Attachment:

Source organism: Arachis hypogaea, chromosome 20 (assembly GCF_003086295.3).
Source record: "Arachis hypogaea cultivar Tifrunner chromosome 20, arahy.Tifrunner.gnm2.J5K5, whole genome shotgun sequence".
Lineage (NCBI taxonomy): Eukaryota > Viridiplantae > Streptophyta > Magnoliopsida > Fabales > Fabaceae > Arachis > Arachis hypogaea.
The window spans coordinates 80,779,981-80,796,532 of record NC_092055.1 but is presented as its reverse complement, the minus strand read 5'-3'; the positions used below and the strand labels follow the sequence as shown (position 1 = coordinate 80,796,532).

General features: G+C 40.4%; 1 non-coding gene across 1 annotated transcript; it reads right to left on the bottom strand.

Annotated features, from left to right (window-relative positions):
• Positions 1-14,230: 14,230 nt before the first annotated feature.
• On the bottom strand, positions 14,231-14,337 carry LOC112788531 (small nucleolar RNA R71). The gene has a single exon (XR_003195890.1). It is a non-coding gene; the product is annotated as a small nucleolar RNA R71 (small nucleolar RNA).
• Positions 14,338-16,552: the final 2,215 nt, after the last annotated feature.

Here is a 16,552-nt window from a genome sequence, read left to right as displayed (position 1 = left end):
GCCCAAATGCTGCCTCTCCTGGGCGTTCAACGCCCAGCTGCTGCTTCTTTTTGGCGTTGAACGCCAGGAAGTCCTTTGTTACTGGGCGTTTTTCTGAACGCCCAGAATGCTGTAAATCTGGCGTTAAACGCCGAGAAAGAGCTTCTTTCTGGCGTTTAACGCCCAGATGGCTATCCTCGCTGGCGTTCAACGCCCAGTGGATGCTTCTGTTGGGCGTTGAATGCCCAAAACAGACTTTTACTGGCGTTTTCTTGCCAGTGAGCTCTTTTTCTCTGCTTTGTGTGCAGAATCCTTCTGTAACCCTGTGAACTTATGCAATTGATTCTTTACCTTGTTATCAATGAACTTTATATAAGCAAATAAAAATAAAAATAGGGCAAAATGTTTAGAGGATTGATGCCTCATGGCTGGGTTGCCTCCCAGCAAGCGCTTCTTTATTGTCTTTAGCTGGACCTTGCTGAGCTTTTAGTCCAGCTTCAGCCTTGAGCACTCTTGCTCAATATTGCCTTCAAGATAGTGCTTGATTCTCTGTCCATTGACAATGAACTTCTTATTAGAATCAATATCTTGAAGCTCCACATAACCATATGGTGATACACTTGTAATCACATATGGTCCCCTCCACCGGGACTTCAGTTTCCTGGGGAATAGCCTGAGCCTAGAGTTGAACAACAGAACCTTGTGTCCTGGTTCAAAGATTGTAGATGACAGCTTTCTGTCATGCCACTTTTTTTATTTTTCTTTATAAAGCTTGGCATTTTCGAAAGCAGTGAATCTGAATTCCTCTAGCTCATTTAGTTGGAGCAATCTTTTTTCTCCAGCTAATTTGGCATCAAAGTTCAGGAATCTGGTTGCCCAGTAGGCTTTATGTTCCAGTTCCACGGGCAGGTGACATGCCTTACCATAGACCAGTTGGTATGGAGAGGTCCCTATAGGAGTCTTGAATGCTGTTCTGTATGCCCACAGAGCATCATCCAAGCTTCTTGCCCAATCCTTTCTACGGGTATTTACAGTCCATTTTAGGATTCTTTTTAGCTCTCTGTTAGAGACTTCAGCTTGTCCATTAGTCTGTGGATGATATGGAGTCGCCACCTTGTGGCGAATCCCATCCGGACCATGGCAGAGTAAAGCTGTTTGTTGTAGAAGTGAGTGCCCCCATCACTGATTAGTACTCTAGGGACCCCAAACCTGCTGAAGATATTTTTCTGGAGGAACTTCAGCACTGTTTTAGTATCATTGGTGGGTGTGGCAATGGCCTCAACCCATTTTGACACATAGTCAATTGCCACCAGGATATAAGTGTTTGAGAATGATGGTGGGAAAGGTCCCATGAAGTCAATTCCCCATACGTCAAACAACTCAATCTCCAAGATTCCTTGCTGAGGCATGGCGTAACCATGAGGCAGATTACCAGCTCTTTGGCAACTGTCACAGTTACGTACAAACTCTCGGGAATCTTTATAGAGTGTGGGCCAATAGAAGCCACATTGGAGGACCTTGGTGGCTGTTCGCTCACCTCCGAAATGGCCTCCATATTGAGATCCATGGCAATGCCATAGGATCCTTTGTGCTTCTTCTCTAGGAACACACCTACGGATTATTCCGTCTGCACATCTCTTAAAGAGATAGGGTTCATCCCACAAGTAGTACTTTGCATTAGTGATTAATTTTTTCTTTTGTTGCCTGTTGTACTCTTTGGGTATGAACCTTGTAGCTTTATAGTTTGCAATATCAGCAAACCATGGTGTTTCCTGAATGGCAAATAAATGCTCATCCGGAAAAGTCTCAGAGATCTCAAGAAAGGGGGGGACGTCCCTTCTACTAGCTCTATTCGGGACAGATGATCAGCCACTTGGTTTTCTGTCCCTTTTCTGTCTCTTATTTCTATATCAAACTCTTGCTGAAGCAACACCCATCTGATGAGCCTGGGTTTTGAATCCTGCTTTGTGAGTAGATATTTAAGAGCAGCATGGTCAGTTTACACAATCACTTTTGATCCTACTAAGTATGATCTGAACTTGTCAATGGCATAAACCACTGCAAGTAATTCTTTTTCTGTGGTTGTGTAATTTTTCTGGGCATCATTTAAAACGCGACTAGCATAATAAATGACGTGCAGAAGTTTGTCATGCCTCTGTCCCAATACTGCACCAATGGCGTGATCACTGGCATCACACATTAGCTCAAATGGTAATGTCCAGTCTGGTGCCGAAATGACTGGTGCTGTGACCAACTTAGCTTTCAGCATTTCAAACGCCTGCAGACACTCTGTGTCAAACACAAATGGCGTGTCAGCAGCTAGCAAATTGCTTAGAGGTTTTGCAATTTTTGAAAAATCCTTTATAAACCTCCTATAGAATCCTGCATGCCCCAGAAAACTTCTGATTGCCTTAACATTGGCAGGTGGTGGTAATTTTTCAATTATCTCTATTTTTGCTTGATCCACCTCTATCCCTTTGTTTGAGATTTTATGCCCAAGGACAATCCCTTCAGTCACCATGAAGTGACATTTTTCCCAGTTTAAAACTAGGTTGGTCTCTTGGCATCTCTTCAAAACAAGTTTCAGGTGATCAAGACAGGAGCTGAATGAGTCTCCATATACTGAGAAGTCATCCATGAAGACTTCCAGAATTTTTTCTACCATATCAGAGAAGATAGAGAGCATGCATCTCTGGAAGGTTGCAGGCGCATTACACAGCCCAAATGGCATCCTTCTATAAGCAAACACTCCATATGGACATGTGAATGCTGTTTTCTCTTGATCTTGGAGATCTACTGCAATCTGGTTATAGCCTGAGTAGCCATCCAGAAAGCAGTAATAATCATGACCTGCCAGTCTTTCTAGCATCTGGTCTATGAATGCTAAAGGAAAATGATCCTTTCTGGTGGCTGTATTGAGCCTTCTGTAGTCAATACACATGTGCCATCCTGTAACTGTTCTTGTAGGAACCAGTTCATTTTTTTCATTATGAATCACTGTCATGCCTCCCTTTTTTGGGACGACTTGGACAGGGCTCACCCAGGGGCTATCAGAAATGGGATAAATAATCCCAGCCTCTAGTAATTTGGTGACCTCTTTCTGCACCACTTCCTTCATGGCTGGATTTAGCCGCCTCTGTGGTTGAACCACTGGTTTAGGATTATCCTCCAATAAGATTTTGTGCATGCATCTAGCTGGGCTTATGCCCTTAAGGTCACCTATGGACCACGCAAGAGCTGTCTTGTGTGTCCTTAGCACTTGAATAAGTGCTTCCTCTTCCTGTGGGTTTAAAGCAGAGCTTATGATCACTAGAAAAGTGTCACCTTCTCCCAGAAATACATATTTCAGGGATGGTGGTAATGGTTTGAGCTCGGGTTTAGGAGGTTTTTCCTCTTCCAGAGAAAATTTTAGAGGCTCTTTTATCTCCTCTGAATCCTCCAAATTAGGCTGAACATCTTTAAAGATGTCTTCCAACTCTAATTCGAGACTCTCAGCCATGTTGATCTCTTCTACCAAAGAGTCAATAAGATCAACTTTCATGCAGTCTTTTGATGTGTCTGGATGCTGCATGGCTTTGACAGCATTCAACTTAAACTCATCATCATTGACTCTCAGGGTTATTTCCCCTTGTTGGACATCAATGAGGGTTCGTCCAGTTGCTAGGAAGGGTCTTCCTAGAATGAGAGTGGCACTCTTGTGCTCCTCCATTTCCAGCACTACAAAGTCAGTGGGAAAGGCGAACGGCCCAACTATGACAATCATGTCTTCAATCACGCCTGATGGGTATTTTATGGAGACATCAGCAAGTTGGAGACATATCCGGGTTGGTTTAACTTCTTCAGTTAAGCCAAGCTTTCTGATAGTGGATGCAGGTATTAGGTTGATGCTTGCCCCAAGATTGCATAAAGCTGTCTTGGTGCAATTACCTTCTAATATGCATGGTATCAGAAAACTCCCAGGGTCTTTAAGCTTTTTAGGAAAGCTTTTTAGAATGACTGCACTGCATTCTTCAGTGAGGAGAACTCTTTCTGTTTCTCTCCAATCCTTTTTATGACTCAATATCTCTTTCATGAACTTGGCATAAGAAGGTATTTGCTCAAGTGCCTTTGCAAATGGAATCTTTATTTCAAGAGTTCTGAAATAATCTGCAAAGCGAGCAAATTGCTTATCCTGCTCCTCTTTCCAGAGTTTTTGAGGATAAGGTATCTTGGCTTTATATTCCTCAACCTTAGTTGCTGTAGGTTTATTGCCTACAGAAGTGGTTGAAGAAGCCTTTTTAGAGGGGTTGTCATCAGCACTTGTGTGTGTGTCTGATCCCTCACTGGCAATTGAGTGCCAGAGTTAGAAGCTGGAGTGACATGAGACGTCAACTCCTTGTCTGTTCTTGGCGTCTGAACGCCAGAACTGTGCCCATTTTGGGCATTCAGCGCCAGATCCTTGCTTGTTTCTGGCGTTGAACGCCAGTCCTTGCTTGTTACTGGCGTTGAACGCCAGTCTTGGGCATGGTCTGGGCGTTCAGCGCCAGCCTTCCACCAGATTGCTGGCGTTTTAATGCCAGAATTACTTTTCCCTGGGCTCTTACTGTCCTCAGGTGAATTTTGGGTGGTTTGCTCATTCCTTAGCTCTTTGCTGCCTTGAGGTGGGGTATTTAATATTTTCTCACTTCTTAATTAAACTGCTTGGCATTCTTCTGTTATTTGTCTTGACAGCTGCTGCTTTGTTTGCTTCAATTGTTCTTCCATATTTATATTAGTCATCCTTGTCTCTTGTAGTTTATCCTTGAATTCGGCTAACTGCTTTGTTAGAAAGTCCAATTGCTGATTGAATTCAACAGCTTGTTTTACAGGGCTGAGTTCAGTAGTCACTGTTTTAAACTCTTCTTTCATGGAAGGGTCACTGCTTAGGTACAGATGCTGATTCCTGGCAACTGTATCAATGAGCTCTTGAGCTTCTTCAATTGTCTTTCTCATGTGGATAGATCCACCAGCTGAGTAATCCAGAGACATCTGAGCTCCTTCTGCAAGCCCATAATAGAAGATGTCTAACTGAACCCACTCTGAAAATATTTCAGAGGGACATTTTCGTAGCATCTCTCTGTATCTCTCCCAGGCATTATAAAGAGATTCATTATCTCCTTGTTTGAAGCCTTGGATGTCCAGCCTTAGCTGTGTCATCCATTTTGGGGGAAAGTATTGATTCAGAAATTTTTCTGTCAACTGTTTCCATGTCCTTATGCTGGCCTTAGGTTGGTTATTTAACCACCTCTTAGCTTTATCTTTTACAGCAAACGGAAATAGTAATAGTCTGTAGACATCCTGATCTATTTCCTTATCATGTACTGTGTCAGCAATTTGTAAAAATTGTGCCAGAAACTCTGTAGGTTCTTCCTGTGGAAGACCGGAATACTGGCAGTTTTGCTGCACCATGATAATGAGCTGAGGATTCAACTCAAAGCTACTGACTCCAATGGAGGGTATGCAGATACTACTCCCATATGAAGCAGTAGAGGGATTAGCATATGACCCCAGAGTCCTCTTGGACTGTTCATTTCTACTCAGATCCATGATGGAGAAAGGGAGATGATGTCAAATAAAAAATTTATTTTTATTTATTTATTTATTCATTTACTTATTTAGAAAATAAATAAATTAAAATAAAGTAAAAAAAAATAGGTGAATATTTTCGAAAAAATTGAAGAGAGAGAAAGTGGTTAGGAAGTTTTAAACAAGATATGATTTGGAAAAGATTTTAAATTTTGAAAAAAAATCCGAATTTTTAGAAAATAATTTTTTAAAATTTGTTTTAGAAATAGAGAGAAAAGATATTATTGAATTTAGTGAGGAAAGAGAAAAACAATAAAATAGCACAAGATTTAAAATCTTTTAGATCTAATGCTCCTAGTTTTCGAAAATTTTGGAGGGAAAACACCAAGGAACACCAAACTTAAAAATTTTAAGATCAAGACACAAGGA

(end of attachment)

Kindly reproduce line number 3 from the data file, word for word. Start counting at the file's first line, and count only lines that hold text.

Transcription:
Lineage (NCBI taxonomy): Eukaryota > Viridiplantae > Streptophyta > Magnoliopsida > Fabales > Fabaceae > Arachis > Arachis hypogaea.